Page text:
19 October 2020

1) Another consequence of the pandemic is an estimated 8 million people have been forced into poverty. The federal Cares Act gave Americans a $1,200 stimulus check per person, plus an extra $600 in unemployment per week, which kept many people above the poverty level. But with the expiration of the act, people quickly went below that income level for poverty. The Cares Act kept an estimated 18 million people out of poverty. The poverty income level is considered a family of four earning $26,200 a year, with the total number of people in poverty are 55 million.
2) There are indications that the U.S. Convid-19 is on the increase again making for a third peak. The number of cases are climbing throughout the Midwest, Mountain West, Northeast, South and West. The first peak was on the 10th of April, the second on 19 July and now a third peak is on the increase as winter approaches, the traditional season for the flu. Increases are also evident in Europe and Britain. Presently, 38 states are experiencing increases in the number of cases with hospitalizations trending upward in 39 states, and 13 states increasing in the number of Covid-19 deaths.
3) The U.S. deficit has soared to $3.1 trillion dollars for the 2020 fiscal year, a direct result of the spending to counter the effects of the coronavirus crisis. This is the largest annual deficit in U.S. history, measured as a share of the deficit-to-GDP, with a ratio of 16%, the highest level since the last year of World War II (1945). Huge increases in federal spending coupled with decreased revenues for the last six months have resulted in the unprecedented deficits. The Federal government spent $6.5 trillion dollars in 2020 (fiscal year) compared to $4.5 trillion in 2019. Revenues for 2020 was about $3.4 trillion, which was modestly lower than 2019. The economy is already in difficulty, as winter approaches, with much of the recovery now behind us, the growth is leveling off, and hence the recovery is also leveling off.
4) Stock market closings for – 16 OCT 20:
Dow 28,606.31 up 112.11
Nasdaq 11,671.56 down 42.32
S&P 500 3,483.81 up 0.47
10 Year Yield: up at 0.74%
Oil: down at $40.78

4 August 2020

1) Tailored Brands, who owns Men’s Wearhouse and Jos. A. Bank, has filed for bankruptcy, becoming the latest retailer to succumb to the pandemic. The Covid-19 has wiped out demand for office attire forcing the layoffs of 20% of its workforce and closing up to 500 stores. Lord & Taylor, one of the oldest department stores in America has also filed for bankruptcy. It has started liquidating 19 of its 38 stores. In the first half of 2020, more than 3,600 companies have filed for bankruptcy, with experts predicting that things are only going to get worse. Retail names such as Justice, Ann Taylor, Lane Bryant, Luck Brand, J.C. Penny, Brooks Brothers, Sur La Table, Neiman Marcus, Tuesday Morning, Tailored Brands, GNC and J. Crew have gone into bankruptcy. Such a large number of retailers in trouble can only signal a fundamental change in the American economy.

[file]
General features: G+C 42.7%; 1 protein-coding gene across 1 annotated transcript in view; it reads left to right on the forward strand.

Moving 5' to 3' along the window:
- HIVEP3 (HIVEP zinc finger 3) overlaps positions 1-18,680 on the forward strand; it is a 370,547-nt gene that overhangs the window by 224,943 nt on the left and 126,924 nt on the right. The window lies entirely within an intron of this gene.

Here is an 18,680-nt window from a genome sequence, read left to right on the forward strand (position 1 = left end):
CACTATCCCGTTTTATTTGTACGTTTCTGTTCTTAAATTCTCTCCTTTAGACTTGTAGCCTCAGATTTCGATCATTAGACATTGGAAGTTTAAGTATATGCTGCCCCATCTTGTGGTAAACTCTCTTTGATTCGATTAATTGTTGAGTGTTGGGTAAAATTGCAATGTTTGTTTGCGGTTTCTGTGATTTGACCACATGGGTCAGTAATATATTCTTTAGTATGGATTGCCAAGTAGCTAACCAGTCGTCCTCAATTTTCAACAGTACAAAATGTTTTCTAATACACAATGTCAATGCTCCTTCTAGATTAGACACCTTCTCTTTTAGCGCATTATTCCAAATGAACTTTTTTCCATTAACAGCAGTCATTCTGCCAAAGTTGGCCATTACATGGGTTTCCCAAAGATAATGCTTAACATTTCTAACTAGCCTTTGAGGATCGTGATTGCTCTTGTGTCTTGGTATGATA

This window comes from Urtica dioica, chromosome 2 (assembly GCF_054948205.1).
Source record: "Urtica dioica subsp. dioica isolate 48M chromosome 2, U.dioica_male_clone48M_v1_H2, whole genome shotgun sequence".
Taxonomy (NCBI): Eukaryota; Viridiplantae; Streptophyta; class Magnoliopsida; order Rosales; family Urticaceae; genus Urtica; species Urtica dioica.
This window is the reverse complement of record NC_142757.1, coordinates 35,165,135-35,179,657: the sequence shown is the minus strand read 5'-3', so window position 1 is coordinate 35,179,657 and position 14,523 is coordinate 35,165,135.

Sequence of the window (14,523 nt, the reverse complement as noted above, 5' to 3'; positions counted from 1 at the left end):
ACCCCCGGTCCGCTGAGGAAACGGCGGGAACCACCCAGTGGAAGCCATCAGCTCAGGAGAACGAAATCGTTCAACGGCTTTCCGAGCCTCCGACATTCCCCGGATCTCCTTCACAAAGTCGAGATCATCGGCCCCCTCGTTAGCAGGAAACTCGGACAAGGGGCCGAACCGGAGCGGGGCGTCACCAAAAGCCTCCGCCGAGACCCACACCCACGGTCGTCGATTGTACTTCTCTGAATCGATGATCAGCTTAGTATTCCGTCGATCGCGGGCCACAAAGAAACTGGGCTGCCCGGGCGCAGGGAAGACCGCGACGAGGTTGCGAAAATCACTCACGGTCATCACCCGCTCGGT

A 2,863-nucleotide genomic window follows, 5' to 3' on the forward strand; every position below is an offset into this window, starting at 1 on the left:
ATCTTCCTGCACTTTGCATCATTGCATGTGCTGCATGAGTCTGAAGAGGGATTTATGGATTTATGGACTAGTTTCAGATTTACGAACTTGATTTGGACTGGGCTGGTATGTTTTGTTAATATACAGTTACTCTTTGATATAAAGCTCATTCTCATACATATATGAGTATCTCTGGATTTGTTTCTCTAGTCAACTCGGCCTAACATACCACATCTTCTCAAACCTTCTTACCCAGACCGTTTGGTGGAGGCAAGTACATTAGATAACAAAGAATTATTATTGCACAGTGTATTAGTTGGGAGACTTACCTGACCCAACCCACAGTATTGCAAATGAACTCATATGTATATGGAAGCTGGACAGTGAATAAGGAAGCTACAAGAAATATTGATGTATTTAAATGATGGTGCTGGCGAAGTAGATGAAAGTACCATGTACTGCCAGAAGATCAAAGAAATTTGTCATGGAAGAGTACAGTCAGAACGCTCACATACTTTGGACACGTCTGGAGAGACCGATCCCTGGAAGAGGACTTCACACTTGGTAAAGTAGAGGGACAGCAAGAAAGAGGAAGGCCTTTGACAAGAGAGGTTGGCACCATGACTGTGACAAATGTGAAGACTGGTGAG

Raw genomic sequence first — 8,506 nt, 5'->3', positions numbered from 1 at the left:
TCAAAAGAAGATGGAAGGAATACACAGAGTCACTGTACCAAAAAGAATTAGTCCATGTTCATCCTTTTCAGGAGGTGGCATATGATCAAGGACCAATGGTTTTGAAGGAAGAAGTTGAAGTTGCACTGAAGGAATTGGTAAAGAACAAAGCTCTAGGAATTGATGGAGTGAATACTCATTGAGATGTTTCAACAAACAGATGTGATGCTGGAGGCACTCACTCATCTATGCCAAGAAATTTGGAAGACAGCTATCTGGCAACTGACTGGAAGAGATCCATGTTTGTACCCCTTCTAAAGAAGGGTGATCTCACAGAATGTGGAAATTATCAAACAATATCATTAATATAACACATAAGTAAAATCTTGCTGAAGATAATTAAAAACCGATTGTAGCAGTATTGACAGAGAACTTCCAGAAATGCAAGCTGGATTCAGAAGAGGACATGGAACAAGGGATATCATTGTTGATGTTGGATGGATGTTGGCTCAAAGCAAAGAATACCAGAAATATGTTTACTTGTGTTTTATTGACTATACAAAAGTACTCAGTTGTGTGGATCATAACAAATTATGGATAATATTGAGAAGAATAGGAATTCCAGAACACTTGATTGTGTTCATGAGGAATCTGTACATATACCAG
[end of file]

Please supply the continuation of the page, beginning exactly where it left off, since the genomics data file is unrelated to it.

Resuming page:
2) The airline industry in America is facing a round of layoffs in the near future without additional federal aid to save jobs. The airlines received $32 billion dollars in federal payroll support from the CARES Act, with the condition of no layoffs until 30 September, and the anticipation of air traveling increasing by then. But this hasn’t occurred, so as the end of September approaches, layoffs loom. The airline unions have been pushing for an extension in payroll support to preserve the jobs sector of the airlines. American Airlines and United Airlines warn that more than 60,000 employees risk losing heir jobs when the aid terms expire. Other airlines like Alaska, Sprint and Frontier also warn of upcoming layoffs.

3) The owner of 7-Eleven is buying Marathon Petroleum’s Speedway gas stations for $21 billion dollars in cash. This will increase the present 9,800 convenience store chains by another 4,000. Investors were unnerved by the steep price for the deal, with shares falling nearly 9%. Like many other retailers, the chain has also been hit hard by the coronavirus pandemic, with profits down significantly. Another acquisition that finalized is T-Mobile buying Sprint, with the Sprint brand name disappearing from the American business scene.

4) Stock market closings for – 3 AUG 20:

Dow 26,664.40 up 236.08
Nasdaq 10,902.80 up 157.52
S&P 500 3,294.61 up 23.49

10 Year Yield: up at 0.56%

Oil: down at $40.76